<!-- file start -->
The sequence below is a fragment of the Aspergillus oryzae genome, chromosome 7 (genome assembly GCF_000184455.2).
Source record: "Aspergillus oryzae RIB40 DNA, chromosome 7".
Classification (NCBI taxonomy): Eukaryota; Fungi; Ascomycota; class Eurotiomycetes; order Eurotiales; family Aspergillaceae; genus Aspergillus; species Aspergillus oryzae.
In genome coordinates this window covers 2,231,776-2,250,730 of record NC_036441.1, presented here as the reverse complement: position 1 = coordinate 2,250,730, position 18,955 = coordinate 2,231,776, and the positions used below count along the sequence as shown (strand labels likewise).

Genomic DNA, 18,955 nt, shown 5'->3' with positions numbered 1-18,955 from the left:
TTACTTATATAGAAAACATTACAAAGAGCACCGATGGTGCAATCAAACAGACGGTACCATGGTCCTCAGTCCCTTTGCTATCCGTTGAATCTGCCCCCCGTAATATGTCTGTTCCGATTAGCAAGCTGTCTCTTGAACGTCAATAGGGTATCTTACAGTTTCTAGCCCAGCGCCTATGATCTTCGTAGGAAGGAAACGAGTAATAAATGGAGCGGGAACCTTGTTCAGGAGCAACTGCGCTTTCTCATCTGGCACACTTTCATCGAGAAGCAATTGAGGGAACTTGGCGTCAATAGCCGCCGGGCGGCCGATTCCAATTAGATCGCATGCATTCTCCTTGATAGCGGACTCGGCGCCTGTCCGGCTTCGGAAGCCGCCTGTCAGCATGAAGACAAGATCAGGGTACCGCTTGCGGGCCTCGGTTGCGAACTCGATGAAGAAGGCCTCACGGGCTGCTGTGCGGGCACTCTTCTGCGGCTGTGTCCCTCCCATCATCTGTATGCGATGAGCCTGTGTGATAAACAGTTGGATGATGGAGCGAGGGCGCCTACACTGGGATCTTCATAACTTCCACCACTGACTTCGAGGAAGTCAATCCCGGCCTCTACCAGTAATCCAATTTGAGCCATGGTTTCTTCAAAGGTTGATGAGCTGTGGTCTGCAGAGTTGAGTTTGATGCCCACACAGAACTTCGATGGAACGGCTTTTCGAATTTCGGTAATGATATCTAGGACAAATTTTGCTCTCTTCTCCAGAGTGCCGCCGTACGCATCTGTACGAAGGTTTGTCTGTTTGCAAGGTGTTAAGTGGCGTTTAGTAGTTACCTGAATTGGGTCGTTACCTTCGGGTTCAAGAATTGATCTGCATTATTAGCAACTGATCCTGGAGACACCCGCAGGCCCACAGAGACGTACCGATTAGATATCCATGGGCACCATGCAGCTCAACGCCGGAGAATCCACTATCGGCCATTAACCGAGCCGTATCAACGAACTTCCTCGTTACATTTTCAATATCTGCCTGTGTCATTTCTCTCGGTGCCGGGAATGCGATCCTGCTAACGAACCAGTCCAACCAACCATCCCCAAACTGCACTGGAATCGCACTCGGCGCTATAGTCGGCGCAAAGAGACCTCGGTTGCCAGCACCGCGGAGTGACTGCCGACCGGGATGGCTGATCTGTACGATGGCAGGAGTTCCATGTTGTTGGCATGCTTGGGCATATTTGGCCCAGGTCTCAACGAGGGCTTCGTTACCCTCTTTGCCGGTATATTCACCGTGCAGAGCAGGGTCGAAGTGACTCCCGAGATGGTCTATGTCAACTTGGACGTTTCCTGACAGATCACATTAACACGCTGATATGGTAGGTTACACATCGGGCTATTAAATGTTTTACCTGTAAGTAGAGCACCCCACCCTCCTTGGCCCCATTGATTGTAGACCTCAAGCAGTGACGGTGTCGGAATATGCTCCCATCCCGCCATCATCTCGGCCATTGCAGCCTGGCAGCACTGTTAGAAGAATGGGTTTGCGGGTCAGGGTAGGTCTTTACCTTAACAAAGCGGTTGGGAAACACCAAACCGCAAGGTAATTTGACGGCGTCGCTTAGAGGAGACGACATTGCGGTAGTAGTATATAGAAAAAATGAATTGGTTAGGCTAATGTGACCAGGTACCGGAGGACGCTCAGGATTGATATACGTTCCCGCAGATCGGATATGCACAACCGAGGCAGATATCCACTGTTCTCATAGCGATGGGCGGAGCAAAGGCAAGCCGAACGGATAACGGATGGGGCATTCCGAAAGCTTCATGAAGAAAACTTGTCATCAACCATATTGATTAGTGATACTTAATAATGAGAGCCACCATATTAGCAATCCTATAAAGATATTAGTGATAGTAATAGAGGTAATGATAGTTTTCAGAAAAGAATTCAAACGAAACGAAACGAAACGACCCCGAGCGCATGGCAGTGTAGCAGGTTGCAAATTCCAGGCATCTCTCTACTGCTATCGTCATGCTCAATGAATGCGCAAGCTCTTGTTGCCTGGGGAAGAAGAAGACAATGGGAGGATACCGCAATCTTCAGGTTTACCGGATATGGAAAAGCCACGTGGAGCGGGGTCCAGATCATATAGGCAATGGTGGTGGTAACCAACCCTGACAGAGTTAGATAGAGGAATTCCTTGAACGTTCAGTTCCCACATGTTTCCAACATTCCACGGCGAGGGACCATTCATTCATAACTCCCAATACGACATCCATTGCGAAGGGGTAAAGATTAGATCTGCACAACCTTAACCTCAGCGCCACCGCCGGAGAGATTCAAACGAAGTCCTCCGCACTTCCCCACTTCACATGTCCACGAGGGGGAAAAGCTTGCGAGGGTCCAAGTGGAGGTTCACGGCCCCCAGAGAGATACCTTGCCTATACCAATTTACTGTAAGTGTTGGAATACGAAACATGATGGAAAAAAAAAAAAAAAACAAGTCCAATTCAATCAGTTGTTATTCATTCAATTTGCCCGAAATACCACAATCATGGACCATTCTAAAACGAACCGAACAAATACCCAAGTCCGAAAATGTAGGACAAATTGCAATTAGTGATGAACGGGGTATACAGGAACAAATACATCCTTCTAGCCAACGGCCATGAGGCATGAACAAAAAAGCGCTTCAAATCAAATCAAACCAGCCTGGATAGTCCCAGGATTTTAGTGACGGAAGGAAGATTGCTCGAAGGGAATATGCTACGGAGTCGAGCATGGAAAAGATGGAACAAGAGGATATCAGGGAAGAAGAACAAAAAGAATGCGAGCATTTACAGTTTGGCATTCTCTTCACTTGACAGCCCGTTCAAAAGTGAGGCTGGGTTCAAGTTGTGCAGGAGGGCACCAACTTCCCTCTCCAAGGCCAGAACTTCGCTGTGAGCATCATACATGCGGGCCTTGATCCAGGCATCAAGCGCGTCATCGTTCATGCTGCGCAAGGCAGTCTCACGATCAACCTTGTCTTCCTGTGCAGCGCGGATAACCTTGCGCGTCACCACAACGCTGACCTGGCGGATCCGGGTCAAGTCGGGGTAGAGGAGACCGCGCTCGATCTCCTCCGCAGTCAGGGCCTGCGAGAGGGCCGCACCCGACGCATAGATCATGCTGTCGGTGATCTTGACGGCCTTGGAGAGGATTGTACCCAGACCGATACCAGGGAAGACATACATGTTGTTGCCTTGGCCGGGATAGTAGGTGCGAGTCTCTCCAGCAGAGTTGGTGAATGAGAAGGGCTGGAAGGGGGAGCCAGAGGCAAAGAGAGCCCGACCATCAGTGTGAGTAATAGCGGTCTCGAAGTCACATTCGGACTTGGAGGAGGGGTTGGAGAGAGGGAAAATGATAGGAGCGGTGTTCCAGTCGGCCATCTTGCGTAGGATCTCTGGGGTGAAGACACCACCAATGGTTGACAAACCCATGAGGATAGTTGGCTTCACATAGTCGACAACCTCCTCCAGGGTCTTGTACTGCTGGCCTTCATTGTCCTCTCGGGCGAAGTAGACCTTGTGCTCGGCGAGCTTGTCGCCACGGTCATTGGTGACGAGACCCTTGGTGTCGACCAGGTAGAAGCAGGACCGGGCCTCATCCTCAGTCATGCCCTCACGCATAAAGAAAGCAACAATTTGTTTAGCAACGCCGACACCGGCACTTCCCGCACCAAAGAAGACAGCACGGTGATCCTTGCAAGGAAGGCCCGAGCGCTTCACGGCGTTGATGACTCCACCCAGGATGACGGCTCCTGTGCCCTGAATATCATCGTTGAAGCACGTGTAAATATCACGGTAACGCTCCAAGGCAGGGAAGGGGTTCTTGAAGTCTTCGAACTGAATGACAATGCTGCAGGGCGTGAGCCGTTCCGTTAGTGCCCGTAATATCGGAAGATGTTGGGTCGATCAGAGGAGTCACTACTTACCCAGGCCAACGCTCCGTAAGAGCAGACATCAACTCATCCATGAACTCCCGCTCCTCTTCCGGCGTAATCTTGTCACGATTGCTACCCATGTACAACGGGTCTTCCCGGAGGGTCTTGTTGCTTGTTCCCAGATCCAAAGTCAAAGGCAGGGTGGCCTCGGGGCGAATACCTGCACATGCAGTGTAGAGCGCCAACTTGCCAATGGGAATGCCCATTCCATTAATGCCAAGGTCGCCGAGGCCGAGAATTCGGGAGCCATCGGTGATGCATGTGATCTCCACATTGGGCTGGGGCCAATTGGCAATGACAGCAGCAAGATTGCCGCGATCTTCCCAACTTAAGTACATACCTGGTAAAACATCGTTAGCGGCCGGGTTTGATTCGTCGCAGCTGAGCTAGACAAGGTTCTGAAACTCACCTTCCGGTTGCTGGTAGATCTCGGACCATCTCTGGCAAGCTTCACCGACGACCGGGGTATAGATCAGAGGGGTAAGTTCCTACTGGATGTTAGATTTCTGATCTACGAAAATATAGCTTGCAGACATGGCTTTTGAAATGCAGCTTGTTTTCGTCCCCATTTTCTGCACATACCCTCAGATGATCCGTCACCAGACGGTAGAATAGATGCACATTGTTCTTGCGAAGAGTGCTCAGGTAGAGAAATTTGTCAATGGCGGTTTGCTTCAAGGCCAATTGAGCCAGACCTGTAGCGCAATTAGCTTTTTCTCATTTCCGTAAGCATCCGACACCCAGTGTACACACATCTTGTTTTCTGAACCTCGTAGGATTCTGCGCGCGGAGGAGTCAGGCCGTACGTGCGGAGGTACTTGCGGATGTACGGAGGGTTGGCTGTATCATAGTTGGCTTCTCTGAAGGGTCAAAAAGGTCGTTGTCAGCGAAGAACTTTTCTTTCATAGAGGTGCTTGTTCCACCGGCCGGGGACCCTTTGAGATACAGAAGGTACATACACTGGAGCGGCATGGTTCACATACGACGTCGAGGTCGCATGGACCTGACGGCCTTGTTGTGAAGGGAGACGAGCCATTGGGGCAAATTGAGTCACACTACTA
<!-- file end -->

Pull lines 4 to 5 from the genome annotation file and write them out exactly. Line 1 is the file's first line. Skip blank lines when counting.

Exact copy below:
In genome coordinates this window covers 2,231,776-2,250,730 of record NC_036441.1, presented here as the reverse complement: position 1 = coordinate 2,250,730, position 18,955 = coordinate 2,231,776, and the positions used below count along the sequence as shown (strand labels likewise).

Genomic DNA, 18,955 nt, shown 5'->3' with positions numbered 1-18,955 from the left: